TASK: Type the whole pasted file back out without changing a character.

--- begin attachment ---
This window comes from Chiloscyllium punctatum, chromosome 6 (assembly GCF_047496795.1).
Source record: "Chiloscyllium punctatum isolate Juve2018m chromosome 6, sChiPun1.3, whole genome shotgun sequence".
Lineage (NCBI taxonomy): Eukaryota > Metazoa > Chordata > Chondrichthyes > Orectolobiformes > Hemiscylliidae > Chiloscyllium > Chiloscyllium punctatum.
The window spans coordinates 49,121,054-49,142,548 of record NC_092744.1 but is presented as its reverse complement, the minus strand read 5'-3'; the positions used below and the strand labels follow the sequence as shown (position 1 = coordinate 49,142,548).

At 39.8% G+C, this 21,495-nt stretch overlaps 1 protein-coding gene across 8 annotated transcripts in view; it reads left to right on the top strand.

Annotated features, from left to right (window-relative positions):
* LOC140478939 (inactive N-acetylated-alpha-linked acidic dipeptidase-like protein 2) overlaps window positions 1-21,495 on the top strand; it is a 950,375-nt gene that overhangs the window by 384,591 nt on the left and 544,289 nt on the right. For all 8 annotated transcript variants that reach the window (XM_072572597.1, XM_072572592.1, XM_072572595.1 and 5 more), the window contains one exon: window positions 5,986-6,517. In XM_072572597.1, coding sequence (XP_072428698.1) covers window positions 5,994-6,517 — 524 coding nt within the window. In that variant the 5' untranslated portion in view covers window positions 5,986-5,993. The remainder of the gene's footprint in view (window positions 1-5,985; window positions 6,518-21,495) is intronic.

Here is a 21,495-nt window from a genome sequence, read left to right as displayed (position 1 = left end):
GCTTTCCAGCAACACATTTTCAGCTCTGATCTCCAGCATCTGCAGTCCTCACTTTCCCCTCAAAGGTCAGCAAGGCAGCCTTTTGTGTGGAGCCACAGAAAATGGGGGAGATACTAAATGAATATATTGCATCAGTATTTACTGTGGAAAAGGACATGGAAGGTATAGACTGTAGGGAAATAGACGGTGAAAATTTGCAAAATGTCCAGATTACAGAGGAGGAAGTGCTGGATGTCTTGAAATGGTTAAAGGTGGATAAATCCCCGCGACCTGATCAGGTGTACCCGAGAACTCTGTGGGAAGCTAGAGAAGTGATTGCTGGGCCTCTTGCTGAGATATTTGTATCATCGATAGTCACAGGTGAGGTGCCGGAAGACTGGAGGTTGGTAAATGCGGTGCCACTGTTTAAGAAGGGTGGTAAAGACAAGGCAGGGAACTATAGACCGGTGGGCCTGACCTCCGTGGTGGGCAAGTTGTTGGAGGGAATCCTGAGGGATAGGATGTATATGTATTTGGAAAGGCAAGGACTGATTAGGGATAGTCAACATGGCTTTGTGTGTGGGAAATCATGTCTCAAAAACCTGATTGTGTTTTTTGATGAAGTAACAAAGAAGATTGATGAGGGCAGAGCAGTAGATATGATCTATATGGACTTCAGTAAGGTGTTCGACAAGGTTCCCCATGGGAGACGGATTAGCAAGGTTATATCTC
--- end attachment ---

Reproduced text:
This window comes from Chiloscyllium punctatum, chromosome 6 (assembly GCF_047496795.1).
Source record: "Chiloscyllium punctatum isolate Juve2018m chromosome 6, sChiPun1.3, whole genome shotgun sequence".
Lineage (NCBI taxonomy): Eukaryota > Metazoa > Chordata > Chondrichthyes > Orectolobiformes > Hemiscylliidae > Chiloscyllium > Chiloscyllium punctatum.
The window spans coordinates 49,121,054-49,142,548 of record NC_092744.1 but is presented as its reverse complement, the minus strand read 5'-3'; the positions used below and the strand labels follow the sequence as shown (position 1 = coordinate 49,142,548).

At 39.8% G+C, this 21,495-nt stretch overlaps 1 protein-coding gene across 8 annotated transcripts in view; it reads left to right on the top strand.

Annotated features, from left to right (window-relative positions):
* LOC140478939 (inactive N-acetylated-alpha-linked acidic dipeptidase-like protein 2) overlaps window positions 1-21,495 on the top strand; it is a 950,375-nt gene that overhangs the window by 384,591 nt on the left and 544,289 nt on the right. For all 8 annotated transcript variants that reach the window (XM_072572597.1, XM_072572592.1, XM_072572595.1 and 5 more), the window contains one exon: window positions 5,986-6,517. In XM_072572597.1, coding sequence (XP_072428698.1) covers window positions 5,994-6,517 — 524 coding nt within the window. In that variant the 5' untranslated portion in view covers window positions 5,986-5,993. The remainder of the gene's footprint in view (window positions 1-5,985; window positions 6,518-21,495) is intronic.

Here is a 21,495-nt window from a genome sequence, read left to right as displayed (position 1 = left end):
GCTTTCCAGCAACACATTTTCAGCTCTGATCTCCAGCATCTGCAGTCCTCACTTTCCCCTCAAAGGTCAGCAAGGCAGCCTTTTGTGTGGAGCCACAGAAAATGGGGGAGATACTAAATGAATATATTGCATCAGTATTTACTGTGGAAAAGGACATGGAAGGTATAGACTGTAGGGAAATAGACGGTGAAAATTTGCAAAATGTCCAGATTACAGAGGAGGAAGTGCTGGATGTCTTGAAATGGTTAAAGGTGGATAAATCCCCGCGACCTGATCAGGTGTACCCGAGAACTCTGTGGGAAGCTAGAGAAGTGATTGCTGGGCCTCTTGCTGAGATATTTGTATCATCGATAGTCACAGGTGAGGTGCCGGAAGACTGGAGGTTGGTAAATGCGGTGCCACTGTTTAAGAAGGGTGGTAAAGACAAGGCAGGGAACTATAGACCGGTGGGCCTGACCTCCGTGGTGGGCAAGTTGTTGGAGGGAATCCTGAGGGATAGGATGTATATGTATTTGGAAAGGCAAGGACTGATTAGGGATAGTCAACATGGCTTTGTGTGTGGGAAATCATGTCTCAAAAACCTGATTGTGTTTTTTGATGAAGTAACAAAGAAGATTGATGAGGGCAGAGCAGTAGATATGATCTATATGGACTTCAGTAAGGTGTTCGACAAGGTTCCCCATGGGAGACGGATTAGCAAGGTTATATCTC